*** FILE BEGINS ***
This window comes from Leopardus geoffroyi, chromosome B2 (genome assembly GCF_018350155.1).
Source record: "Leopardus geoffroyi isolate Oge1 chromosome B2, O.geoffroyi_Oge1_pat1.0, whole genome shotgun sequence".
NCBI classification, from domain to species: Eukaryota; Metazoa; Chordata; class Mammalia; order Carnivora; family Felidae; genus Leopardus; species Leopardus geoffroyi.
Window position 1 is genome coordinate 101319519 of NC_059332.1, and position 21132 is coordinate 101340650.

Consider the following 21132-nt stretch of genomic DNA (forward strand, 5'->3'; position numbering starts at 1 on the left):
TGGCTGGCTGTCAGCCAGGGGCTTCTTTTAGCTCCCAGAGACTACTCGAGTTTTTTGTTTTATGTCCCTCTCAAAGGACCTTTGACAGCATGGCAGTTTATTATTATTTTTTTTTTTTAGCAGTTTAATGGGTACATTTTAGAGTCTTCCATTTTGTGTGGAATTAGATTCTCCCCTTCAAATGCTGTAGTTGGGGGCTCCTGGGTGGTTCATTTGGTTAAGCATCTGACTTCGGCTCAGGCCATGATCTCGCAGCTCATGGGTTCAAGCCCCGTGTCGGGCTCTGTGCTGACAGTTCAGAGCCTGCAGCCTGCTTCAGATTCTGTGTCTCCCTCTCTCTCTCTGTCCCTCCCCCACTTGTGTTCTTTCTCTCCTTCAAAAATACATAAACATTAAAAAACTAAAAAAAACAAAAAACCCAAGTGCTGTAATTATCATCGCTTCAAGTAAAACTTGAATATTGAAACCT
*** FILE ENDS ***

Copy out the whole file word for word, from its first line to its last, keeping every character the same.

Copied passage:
This window comes from Leopardus geoffroyi, chromosome B2 (genome assembly GCF_018350155.1).
Source record: "Leopardus geoffroyi isolate Oge1 chromosome B2, O.geoffroyi_Oge1_pat1.0, whole genome shotgun sequence".
NCBI classification, from domain to species: Eukaryota; Metazoa; Chordata; class Mammalia; order Carnivora; family Felidae; genus Leopardus; species Leopardus geoffroyi.
Window position 1 is genome coordinate 101319519 of NC_059332.1, and position 21132 is coordinate 101340650.

Consider the following 21132-nt stretch of genomic DNA (forward strand, 5'->3'; position numbering starts at 1 on the left):
TGGCTGGCTGTCAGCCAGGGGCTTCTTTTAGCTCCCAGAGACTACTCGAGTTTTTTGTTTTATGTCCCTCTCAAAGGACCTTTGACAGCATGGCAGTTTATTATTATTTTTTTTTTTTAGCAGTTTAATGGGTACATTTTAGAGTCTTCCATTTTGTGTGGAATTAGATTCTCCCCTTCAAATGCTGTAGTTGGGGGCTCCTGGGTGGTTCATTTGGTTAAGCATCTGACTTCGGCTCAGGCCATGATCTCGCAGCTCATGGGTTCAAGCCCCGTGTCGGGCTCTGTGCTGACAGTTCAGAGCCTGCAGCCTGCTTCAGATTCTGTGTCTCCCTCTCTCTCTCTGTCCCTCCCCCACTTGTGTTCTTTCTCTCCTTCAAAAATACATAAACATTAAAAAACTAAAAAAAACAAAAAACCCAAGTGCTGTAATTATCATCGCTTCAAGTAAAACTTGAATATTGAAACCT